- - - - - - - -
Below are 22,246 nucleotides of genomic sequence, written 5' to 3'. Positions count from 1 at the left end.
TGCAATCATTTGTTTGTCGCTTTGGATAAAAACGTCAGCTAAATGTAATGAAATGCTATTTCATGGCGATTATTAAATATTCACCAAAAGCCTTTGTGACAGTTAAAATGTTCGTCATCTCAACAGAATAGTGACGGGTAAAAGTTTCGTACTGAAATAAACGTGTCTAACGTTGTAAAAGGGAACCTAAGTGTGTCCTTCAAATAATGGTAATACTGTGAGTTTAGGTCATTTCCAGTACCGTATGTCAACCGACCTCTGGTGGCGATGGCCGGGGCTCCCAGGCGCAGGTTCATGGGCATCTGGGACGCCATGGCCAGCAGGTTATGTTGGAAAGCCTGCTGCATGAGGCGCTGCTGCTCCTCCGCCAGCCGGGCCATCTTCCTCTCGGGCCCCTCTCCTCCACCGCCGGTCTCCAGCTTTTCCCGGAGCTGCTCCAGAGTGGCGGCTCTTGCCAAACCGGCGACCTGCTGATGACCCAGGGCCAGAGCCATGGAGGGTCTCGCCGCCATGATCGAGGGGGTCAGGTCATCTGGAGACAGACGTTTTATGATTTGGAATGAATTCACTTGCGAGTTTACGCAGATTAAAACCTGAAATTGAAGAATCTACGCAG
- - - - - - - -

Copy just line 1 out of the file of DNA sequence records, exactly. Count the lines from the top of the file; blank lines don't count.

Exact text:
Below are 22,246 nucleotides of genomic sequence, written 5' to 3'. Positions count from 1 at the left end.